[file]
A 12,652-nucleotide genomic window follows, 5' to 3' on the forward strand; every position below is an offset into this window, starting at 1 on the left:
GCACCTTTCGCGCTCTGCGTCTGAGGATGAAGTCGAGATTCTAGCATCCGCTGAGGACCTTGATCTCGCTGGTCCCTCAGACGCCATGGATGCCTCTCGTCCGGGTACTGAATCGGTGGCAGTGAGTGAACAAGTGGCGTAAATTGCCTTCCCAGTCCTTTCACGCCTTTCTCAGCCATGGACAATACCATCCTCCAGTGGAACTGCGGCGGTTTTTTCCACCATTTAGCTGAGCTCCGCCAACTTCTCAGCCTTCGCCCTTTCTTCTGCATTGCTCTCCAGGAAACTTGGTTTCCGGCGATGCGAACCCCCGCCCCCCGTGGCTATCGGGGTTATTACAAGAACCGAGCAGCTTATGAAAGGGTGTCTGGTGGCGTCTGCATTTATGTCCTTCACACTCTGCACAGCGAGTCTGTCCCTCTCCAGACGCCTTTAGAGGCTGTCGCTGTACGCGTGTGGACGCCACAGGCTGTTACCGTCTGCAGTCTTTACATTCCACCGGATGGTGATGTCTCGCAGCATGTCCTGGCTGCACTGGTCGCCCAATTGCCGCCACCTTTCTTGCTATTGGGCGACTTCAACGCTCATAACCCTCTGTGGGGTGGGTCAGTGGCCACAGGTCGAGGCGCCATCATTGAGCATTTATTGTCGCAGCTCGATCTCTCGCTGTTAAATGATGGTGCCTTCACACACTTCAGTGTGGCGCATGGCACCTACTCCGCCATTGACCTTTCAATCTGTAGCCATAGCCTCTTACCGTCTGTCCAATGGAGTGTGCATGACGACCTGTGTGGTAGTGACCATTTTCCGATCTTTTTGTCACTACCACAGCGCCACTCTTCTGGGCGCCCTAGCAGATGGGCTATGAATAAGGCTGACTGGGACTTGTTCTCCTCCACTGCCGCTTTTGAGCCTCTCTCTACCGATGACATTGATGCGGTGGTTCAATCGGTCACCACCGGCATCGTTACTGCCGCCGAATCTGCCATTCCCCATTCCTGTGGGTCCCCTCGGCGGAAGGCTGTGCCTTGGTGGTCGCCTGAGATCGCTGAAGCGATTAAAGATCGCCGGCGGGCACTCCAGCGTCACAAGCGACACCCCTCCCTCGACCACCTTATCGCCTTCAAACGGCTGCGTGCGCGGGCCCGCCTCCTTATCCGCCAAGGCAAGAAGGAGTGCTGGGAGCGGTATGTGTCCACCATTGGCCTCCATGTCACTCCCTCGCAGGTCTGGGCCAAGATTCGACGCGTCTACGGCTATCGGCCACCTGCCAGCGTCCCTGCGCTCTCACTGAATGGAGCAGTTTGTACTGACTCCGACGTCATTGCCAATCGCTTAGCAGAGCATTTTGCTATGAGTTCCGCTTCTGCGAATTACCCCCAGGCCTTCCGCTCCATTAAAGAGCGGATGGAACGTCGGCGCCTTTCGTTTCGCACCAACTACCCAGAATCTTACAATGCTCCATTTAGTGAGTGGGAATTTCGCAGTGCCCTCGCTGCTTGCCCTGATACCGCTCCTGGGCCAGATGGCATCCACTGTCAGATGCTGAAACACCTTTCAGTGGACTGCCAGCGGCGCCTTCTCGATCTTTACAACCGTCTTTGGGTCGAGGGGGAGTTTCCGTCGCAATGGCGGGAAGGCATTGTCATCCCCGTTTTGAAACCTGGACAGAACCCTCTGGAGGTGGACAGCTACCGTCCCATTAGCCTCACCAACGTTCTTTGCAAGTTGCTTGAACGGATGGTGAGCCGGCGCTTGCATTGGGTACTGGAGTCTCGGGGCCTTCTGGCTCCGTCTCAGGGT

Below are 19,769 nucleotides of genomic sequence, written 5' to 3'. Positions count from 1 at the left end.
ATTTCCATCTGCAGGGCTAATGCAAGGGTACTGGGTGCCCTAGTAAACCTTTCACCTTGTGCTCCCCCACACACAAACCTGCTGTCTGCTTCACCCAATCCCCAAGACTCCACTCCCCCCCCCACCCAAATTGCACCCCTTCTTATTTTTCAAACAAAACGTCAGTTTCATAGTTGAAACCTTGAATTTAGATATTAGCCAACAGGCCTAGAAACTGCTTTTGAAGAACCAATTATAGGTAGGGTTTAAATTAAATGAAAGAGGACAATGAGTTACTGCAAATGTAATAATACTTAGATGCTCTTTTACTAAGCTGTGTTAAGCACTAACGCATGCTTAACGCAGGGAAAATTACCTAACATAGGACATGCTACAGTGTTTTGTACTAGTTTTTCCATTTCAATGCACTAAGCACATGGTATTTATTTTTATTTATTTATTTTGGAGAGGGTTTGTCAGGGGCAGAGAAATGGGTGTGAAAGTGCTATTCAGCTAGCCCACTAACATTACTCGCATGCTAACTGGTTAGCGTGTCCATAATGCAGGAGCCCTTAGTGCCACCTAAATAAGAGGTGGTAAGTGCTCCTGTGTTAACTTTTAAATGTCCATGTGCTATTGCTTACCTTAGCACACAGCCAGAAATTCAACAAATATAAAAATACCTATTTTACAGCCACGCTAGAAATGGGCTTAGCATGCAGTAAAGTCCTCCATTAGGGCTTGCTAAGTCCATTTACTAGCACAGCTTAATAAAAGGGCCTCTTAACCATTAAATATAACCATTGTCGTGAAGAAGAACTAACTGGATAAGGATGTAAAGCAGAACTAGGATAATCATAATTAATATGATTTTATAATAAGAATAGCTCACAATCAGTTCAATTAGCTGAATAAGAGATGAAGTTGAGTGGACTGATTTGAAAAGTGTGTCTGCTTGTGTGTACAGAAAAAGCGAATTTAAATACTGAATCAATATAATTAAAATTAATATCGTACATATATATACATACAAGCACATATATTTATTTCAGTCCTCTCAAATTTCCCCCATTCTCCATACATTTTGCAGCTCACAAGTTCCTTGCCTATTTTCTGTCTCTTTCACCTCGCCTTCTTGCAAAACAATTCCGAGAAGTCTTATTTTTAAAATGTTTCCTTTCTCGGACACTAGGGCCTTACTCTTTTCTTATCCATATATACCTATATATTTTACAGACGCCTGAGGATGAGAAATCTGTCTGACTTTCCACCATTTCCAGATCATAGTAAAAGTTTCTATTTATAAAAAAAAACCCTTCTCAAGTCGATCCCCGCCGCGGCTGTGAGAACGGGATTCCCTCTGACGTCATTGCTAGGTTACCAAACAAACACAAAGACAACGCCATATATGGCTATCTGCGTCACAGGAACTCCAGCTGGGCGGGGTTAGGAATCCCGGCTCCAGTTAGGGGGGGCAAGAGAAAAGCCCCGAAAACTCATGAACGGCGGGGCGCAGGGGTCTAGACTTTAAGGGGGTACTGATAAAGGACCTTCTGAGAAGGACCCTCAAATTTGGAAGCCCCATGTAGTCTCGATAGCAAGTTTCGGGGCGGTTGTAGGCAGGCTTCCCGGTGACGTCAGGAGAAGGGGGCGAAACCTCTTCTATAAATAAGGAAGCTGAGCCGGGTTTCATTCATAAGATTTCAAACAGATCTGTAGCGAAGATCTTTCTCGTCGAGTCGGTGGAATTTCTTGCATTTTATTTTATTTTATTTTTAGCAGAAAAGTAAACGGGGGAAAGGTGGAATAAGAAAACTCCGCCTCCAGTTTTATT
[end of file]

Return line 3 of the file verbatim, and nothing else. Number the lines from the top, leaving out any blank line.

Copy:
Below are 19,769 nucleotides of genomic sequence, written 5' to 3'. Positions count from 1 at the left end.